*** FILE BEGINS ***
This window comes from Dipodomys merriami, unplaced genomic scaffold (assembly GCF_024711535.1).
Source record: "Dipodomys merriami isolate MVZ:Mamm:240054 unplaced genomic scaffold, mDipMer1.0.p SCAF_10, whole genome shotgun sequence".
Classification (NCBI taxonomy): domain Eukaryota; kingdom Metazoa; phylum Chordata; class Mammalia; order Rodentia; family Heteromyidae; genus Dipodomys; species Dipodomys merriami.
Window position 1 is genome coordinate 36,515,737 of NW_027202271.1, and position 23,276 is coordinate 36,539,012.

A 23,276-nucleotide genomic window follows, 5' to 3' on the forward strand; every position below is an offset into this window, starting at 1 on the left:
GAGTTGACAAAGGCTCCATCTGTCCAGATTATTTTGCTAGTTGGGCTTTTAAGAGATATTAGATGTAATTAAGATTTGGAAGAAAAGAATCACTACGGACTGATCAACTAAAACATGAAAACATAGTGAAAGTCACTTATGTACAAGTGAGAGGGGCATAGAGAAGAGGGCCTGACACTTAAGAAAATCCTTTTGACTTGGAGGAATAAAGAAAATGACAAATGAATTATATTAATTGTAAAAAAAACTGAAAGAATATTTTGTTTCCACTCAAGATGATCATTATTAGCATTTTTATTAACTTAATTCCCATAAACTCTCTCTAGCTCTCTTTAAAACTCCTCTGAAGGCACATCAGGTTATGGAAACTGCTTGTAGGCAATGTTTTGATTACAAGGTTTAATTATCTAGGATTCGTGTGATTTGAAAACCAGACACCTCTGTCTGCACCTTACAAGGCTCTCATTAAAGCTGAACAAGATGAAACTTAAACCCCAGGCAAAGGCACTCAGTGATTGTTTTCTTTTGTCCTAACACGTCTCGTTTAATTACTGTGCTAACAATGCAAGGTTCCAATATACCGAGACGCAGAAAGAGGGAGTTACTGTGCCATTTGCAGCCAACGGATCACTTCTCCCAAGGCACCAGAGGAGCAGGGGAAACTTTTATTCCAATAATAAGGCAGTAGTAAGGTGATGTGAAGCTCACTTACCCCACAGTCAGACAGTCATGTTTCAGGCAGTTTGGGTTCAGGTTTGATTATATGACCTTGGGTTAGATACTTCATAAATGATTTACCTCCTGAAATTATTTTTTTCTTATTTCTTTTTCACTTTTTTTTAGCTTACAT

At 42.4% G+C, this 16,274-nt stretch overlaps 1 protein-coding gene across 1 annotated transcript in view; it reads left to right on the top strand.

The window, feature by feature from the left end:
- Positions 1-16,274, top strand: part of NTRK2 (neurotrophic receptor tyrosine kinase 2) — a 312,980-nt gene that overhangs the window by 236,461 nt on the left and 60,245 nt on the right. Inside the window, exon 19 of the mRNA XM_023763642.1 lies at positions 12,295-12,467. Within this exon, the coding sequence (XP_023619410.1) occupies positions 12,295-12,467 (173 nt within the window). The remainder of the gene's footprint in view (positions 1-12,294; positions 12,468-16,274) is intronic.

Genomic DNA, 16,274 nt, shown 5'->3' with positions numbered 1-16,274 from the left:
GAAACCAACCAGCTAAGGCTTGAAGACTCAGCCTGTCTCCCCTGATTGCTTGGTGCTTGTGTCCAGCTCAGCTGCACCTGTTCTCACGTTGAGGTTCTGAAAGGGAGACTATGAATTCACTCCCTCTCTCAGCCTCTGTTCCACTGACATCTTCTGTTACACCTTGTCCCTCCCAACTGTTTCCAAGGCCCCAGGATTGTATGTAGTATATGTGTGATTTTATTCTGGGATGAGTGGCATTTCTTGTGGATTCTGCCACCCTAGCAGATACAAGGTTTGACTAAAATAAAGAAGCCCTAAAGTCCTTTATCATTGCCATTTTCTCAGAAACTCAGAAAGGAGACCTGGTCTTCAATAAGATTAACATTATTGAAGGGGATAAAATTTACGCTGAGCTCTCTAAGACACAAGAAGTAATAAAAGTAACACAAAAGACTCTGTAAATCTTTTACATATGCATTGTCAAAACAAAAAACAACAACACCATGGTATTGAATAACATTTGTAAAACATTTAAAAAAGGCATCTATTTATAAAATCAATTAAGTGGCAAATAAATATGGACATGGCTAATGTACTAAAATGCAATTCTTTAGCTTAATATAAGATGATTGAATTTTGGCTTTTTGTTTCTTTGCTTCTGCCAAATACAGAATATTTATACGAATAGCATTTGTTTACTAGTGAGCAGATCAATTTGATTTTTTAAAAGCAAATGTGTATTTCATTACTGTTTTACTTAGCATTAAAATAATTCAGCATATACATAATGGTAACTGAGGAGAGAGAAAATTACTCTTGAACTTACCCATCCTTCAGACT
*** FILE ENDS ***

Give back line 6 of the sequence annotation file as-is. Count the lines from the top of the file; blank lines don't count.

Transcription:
GAGTTGACAAAGGCTCCATCTGTCCAGATTATTTTGCTAGTTGGGCTTTTAAGAGATATTAGATGTAATTAAGATTTGGAAGAAAAGAATCACTACGGACTGATCAACTAAAACATGAAAACATAGTGAAAGTCACTTATGTACAAGTGAGAGGGGCATAGAGAAGAGGGCCTGACACTTAAGAAAATCCTTTTGACTTGGAGGAATAAAGAAAATGACAAATGAATTATATTAATTGTAAAAAAAACTGAAAGAATATTTTGTTTCCACTCAAGATGATCATTATTAGCATTTTTATTAACTTAATTCCCATAAACTCTCTCTAGCTCTCTTTAAAACTCCTCTGAAGGCACATCAGGTTATGGAAACTGCTTGTAGGCAATGTTTTGATTACAAGGTTTAATTATCTAGGATTCGTGTGATTTGAAAACCAGACACCTCTGTCTGCACCTTACAAGGCTCTCATTAAAGCTGAACAAGATGAAACTTAAACCCCAGGCAAAGGCACTCAGTGATTGTTTTCTTTTGTCCTAACACGTCTCGTTTAATTACTGTGCTAACAATGCAAGGTTCCAATATACCGAGACGCAGAAAGAGGGAGTTACTGTGCCATTTGCAGCCAACGGATCACTTCTCCCAAGGCACCAGAGGAGCAGGGGAAACTTTTATTCCAATAATAAGGCAGTAGTAAGGTGATGTGAAGCTCACTTACCCCACAGTCAGACAGTCATGTTTCAGGCAGTTTGGGTTCAGGTTTGATTATATGACCTTGGGTTAGATACTTCATAAATGATTTACCTCCTGAAATTATTTTTTTCTTATTTCTTTTTCACTTTTTTTTAGCTTACAT